Also read: ‘Pakistan loses Rs500bn annually in tax exemptions’

The multidimensional view of poverty championed by the researchers at the Oxford University is similar to what others have advocated in the past. John Kenneth Galbraith, a giant in economic thought, argued as early as in 1958 to take a relative view of poverty rather than an absolute one, such as the ones based on absolute income or caloric thresholds.

He argued that “[p]eople are poverty-stricken when their income, even if adequate for survival, falls markedly behind that of their community.”

Later, in 1979, the British sociologist, Peter Townsend, furthered the definition of poverty when he argued that “individuals... can be said to be in poverty when they lack the resources to obtain the types of diet, participate in the activities and have the living conditions and amenities which are customary, or are at least widely encouraged or approved, in the societies to which they belong.”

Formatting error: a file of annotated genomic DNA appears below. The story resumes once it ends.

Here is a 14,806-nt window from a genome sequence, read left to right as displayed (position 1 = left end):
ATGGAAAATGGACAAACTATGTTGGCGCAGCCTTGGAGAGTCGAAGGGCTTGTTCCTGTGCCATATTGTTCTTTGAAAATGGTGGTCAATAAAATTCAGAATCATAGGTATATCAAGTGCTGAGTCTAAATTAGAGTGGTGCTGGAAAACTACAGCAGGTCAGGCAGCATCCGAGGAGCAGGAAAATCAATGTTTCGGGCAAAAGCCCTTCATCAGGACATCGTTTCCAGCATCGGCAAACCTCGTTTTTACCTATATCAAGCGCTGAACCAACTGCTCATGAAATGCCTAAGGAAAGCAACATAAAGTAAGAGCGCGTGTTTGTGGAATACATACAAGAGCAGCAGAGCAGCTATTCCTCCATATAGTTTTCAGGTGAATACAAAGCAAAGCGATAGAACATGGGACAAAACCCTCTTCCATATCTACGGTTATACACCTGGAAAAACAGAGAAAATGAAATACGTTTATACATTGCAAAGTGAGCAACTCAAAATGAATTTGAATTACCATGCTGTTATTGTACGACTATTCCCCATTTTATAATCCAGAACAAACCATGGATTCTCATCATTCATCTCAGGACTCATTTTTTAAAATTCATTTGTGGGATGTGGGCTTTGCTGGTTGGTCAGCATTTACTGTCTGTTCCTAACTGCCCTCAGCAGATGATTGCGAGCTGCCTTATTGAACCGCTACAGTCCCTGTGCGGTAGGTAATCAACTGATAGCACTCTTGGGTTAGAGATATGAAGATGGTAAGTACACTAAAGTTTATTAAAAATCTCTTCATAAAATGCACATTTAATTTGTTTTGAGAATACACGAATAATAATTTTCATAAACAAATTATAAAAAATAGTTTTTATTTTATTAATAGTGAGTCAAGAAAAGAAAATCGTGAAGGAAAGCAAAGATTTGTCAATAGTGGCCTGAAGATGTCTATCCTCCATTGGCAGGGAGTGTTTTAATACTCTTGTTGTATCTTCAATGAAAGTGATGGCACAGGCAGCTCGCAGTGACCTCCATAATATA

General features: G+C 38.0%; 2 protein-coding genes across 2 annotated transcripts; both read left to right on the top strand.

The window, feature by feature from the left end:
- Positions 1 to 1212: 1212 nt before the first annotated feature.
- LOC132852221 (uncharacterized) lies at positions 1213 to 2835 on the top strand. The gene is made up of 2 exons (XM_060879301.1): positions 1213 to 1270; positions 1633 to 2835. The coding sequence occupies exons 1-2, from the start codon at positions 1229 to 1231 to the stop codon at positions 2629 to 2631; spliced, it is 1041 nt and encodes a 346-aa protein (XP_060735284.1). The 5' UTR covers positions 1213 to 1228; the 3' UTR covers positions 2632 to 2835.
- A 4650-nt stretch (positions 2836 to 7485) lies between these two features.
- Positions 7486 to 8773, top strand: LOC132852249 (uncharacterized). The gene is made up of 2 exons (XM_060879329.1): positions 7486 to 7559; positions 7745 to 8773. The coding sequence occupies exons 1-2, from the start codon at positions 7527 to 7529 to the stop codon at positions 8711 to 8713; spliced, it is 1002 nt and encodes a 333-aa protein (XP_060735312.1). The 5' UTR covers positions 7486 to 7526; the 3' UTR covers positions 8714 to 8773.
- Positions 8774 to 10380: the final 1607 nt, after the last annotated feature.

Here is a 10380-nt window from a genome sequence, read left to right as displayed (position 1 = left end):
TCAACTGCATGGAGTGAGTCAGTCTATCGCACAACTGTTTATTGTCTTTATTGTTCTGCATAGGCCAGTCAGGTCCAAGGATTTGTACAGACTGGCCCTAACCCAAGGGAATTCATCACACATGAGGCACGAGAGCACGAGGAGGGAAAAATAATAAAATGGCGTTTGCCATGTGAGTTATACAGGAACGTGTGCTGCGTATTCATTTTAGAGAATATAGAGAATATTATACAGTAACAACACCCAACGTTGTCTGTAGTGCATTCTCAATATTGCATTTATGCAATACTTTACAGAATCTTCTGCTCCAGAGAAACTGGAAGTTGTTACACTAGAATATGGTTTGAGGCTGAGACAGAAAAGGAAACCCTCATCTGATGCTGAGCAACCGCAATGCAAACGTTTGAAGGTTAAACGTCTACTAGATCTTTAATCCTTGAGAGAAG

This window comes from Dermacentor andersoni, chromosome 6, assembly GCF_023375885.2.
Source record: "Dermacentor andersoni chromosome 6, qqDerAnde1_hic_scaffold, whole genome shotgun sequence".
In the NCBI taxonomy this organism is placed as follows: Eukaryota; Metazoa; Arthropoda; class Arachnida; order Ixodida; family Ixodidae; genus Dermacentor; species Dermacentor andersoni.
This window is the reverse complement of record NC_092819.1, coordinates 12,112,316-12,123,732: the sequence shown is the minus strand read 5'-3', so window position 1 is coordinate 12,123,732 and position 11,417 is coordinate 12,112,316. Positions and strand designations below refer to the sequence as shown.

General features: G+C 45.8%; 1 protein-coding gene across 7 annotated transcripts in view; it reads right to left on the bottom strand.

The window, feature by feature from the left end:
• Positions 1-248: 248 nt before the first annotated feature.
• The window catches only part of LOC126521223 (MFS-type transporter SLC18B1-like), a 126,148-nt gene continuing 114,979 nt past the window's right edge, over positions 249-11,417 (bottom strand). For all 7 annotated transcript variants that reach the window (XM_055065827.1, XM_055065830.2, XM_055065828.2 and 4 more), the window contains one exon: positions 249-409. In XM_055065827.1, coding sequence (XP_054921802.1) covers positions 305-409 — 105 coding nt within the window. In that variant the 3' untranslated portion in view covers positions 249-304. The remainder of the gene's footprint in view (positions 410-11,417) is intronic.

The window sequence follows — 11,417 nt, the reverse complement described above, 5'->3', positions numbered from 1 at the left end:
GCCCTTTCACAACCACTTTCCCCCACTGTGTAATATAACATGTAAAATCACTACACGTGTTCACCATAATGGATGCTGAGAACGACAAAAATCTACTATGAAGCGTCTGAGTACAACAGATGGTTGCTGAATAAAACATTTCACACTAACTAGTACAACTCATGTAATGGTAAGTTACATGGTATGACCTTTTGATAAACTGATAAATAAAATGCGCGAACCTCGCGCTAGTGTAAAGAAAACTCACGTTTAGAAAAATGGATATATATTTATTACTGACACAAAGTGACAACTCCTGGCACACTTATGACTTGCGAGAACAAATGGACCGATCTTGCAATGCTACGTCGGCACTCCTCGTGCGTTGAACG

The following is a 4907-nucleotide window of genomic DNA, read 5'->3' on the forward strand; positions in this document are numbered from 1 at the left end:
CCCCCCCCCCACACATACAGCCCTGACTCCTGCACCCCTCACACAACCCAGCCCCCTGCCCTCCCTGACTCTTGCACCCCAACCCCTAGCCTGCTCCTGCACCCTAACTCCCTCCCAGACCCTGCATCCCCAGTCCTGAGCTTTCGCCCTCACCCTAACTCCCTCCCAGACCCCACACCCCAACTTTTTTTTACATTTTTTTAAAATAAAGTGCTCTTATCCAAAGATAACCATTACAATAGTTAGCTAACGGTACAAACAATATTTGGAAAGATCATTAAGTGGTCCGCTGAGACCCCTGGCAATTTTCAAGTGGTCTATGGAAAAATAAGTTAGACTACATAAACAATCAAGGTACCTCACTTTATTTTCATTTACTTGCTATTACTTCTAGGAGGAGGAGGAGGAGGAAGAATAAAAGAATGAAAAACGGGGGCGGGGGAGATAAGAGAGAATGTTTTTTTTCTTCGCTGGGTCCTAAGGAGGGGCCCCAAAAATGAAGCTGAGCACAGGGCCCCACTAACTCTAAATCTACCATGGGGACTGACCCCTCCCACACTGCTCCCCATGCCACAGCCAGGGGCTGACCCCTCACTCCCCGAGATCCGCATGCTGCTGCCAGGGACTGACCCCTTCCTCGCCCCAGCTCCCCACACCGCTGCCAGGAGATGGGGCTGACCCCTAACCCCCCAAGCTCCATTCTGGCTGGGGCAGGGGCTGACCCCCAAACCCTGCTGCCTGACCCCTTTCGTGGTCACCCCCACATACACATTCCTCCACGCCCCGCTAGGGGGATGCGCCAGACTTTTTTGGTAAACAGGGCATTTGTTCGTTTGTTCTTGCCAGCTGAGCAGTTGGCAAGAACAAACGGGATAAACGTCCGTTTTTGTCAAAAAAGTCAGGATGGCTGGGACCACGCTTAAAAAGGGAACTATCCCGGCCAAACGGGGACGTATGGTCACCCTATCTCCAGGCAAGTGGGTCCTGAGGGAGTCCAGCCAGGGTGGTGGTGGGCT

To make a meaningful and sincere attempt to alleviate poverty at the national and subnational levels, one needs to define and measure poverty adequately. The gimmicks to make poverty appear less in official statistics than it really is, fools no one.


Oxford Poverty and Human Development Initiative (2015). Pakistan Country Briefing. Multidimensional Poverty Index Data Bank. OHPI, University of Oxford, June. Available here.